Learn More
Flowering plants have evolved a unique reproductive process called double fertilization, whereby two dimorphic female gametes are fertilized by two immotile sperm cells conveyed by the pollen tube. The two sperm cells are arranged in tandem with a leading pollen tube nucleus to form the male germ unit and are placed under the same genetic controls. Genes(More)
DNA methylation maintains genome stability and regulates gene expression [1]. In mammals, DNA methylation is reprogrammed in the germline from one generation to the next [2]. In plants, it was considered that patterns of DNA methylation are stably maintained through sexual reproduction [3-6]. However, a recent report showed discrete variations of DNA(More)
Fertilization in both animals and plants relies on the correct targeting of the male gametes to the female gametes. In flowering plants, the pollen tube carries two male gametes through the maternal reproductive tissues to the embryo sac, which contains two female gametes. The pollen tube then releases its two male gametes into a specialized receptor cell(More)
We use Arabidopsis thaliana as a model to investigate coordination of cell proliferation and cell elongation in the three components that develop side by side in the seed. Two of these, the embryo and its nurturing annex, the endosperm, are placed under zygotic control and develop within the seed integument placed under maternal control. We show that(More)
Epigenetic inheritance is more widespread in plants than in mammals, in part because mammals erase epigenetic information by germline reprogramming. We sequenced the methylome of three haploid cell types from developing pollen: the sperm cell, the vegetative cell, and their precursor, the postmeiotic microspore, and found that unlike in mammals the plant(More)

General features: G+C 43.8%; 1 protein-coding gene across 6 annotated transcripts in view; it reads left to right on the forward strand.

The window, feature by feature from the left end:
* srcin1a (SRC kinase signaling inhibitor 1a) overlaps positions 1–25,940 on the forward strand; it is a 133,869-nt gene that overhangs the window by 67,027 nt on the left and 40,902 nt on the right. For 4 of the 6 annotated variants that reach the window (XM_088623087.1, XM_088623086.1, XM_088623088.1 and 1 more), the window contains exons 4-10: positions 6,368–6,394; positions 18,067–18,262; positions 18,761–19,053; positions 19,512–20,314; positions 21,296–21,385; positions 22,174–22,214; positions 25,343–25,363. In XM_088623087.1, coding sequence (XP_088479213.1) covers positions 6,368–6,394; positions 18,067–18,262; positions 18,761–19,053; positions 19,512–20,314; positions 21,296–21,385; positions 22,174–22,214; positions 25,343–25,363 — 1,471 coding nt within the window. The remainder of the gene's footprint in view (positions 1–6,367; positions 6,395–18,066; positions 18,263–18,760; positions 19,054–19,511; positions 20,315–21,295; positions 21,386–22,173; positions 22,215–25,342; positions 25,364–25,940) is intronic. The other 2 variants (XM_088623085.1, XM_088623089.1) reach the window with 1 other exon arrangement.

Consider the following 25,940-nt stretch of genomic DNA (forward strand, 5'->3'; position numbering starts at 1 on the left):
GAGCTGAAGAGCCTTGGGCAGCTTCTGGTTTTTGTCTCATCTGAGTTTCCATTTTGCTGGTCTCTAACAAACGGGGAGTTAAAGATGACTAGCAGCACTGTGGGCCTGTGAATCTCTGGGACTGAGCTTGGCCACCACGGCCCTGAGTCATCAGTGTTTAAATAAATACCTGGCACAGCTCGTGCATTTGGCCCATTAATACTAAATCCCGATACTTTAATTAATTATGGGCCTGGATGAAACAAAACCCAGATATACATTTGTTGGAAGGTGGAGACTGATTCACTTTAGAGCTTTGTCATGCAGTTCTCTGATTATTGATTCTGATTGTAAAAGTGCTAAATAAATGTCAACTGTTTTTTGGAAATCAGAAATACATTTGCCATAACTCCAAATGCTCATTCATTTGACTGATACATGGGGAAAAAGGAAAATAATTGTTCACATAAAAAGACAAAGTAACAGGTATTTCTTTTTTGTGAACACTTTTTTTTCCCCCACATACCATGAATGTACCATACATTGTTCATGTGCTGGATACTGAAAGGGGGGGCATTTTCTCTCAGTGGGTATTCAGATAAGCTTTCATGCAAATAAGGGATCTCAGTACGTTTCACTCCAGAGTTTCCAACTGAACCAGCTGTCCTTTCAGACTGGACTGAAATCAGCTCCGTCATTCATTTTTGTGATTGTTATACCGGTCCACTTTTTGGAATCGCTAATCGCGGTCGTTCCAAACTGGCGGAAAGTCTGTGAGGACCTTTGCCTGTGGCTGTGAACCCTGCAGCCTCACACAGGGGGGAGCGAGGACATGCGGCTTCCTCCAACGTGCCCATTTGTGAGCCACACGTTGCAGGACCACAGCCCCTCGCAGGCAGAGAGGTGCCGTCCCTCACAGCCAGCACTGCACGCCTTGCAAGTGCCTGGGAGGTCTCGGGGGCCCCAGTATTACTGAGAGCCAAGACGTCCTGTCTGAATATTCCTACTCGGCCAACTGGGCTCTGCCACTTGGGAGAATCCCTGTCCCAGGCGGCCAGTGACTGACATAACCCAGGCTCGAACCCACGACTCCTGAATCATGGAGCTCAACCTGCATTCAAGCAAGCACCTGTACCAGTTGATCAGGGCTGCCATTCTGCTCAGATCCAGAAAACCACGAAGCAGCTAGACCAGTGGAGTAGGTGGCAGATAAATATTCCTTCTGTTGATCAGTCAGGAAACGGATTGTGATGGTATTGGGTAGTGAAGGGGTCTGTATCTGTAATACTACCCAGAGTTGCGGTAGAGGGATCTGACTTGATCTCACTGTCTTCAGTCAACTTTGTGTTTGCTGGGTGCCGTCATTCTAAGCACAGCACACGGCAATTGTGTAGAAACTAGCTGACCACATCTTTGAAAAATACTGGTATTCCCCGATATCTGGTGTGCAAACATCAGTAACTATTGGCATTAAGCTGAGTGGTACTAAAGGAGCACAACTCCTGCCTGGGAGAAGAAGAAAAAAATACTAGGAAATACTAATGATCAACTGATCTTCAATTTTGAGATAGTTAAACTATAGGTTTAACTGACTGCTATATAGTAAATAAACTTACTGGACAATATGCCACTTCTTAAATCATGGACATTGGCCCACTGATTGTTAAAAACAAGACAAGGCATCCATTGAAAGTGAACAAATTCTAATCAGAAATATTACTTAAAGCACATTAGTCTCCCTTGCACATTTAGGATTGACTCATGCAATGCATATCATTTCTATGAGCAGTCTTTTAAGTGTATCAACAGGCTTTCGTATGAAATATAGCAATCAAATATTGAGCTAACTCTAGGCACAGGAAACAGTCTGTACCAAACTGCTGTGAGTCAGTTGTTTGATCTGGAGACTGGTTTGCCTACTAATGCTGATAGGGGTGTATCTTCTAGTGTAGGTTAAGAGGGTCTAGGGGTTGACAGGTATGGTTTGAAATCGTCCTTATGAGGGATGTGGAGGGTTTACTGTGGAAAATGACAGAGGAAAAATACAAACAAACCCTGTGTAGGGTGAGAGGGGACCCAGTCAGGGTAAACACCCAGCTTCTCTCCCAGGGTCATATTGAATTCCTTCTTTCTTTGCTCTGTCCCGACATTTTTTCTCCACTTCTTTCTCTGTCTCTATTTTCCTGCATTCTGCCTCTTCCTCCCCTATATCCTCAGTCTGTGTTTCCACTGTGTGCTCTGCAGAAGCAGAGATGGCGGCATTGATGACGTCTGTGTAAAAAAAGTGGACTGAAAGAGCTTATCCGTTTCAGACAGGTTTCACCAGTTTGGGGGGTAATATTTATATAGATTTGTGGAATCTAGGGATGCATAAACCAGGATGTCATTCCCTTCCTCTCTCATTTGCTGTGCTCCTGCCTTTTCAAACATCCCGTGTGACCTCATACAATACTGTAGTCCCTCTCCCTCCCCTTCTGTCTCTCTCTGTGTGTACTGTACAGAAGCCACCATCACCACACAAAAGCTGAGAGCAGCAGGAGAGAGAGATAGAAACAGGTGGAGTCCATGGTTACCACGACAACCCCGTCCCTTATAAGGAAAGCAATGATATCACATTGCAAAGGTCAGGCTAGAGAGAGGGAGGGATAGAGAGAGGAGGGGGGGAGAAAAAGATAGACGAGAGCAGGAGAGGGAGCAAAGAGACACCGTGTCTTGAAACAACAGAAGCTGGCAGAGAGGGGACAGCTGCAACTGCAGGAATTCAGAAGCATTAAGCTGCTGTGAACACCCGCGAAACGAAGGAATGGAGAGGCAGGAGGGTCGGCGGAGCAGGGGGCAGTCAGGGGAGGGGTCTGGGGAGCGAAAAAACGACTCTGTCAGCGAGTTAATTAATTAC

In most eukaryotes, the HISTONE 3 family comprises several variants distinguished by their amino acid sequence, localization, and correlation with transcriptional activity. Transgenerational inheritance of epigenetic information carried by histones is still unclear. In addition to covalent histone modifications, the mosaic distribution of H3 variants onto(More)
Sexual reproduction involves epigenetic reprogramming comprising DNA methylation and histone modifications. In addition, dynamics of HISTONE3 (H3) variant H3.3 upon fertilization are conserved in animals, suggesting an essential role. In contrast to H3, H3.3 marks actively transcribed regions of the genome and can be deposited in a replication-independent(More)
Fertilization in flowering plants initiates the development of the embryo and endosperm, which nurtures the embryo. A few genes subjected to imprinting are expressed in endosperm from their maternal allele, while their paternal allele remains silenced. Imprinting of the FWA gene involves DNA methylation. Mechanisms controlling imprinting of the Polycomb(More)
Histone variants are non-allelic protein isoforms that play key roles in diversifying chromatin structure. The known number of such variants has greatly increased in recent years, but the lack of naming conventions for them has led to a variety of naming styles, multiple synonyms and misleading homographs that obscure variant relationships and complicate(More)
In animals, replication-coupled histone H3.1 can be distinguished from replication-independent histone H3.3. H3.3 variants are enriched at active genes and their promoters. Furthermore, H3.3 is specifically incorporated upon gene activation. Histone H3 variants evolved independently in plants and animals, and it is unclear whether different(More)